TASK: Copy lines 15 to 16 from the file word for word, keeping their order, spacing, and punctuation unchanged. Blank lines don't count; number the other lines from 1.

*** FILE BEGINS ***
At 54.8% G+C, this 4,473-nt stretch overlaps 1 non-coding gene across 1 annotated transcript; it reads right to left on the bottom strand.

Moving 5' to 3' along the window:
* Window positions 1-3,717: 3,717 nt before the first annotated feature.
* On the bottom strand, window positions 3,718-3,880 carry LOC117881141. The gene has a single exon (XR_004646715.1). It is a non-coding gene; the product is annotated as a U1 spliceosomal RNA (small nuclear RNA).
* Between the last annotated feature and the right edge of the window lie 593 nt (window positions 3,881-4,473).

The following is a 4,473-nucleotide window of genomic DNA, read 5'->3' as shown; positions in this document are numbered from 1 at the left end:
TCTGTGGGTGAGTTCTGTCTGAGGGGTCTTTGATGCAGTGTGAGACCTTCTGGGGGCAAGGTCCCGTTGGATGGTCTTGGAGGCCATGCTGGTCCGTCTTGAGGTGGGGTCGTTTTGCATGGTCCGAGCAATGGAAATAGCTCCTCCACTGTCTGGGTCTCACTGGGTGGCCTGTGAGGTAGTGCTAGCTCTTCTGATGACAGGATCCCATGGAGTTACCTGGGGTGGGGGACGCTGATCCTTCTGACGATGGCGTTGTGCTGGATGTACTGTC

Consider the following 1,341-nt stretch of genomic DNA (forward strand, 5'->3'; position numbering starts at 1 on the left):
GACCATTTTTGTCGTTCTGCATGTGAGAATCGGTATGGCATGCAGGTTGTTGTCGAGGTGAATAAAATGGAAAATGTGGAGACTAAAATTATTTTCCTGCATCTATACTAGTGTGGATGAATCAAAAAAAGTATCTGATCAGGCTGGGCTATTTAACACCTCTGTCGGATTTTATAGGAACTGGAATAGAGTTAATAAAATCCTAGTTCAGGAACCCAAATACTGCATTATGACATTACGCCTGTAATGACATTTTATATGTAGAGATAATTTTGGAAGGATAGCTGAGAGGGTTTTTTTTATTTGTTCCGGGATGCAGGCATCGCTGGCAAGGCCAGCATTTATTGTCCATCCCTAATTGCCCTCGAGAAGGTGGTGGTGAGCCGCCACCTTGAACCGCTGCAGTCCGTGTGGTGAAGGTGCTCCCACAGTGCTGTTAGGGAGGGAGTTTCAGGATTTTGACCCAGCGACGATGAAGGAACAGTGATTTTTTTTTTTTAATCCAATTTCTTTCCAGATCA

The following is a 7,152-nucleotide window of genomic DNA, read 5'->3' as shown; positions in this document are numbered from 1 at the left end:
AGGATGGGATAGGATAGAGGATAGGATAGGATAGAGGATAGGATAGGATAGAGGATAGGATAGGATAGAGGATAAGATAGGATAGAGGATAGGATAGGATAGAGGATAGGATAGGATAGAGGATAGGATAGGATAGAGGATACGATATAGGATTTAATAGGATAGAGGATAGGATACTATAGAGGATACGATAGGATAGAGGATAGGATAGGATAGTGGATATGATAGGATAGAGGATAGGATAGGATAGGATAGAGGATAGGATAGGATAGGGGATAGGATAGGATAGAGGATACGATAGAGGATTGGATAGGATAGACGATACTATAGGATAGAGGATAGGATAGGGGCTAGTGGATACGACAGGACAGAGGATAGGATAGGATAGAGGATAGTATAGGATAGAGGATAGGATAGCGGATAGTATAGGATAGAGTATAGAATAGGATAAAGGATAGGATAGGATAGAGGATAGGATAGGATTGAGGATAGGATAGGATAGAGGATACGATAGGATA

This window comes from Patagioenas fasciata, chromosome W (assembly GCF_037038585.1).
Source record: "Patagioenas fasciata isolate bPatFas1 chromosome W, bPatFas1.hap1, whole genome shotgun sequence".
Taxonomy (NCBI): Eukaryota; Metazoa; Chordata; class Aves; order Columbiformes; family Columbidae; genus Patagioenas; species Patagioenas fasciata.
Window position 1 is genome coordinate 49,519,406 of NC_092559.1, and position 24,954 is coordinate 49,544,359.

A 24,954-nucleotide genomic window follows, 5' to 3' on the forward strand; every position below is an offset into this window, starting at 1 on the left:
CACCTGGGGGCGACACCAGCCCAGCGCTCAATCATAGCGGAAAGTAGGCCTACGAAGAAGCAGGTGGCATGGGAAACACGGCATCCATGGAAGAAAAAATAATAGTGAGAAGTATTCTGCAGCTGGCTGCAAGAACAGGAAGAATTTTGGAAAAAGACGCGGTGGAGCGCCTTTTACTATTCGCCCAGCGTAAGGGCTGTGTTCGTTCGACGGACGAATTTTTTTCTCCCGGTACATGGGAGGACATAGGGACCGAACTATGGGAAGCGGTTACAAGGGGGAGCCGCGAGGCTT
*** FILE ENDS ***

Window position 1 is genome coordinate 49,519,406 of NC_092559.1, and position 24,954 is coordinate 49,544,359.

A 24,954-nucleotide genomic window follows, 5' to 3' on the forward strand; every position below is an offset into this window, starting at 1 on the left: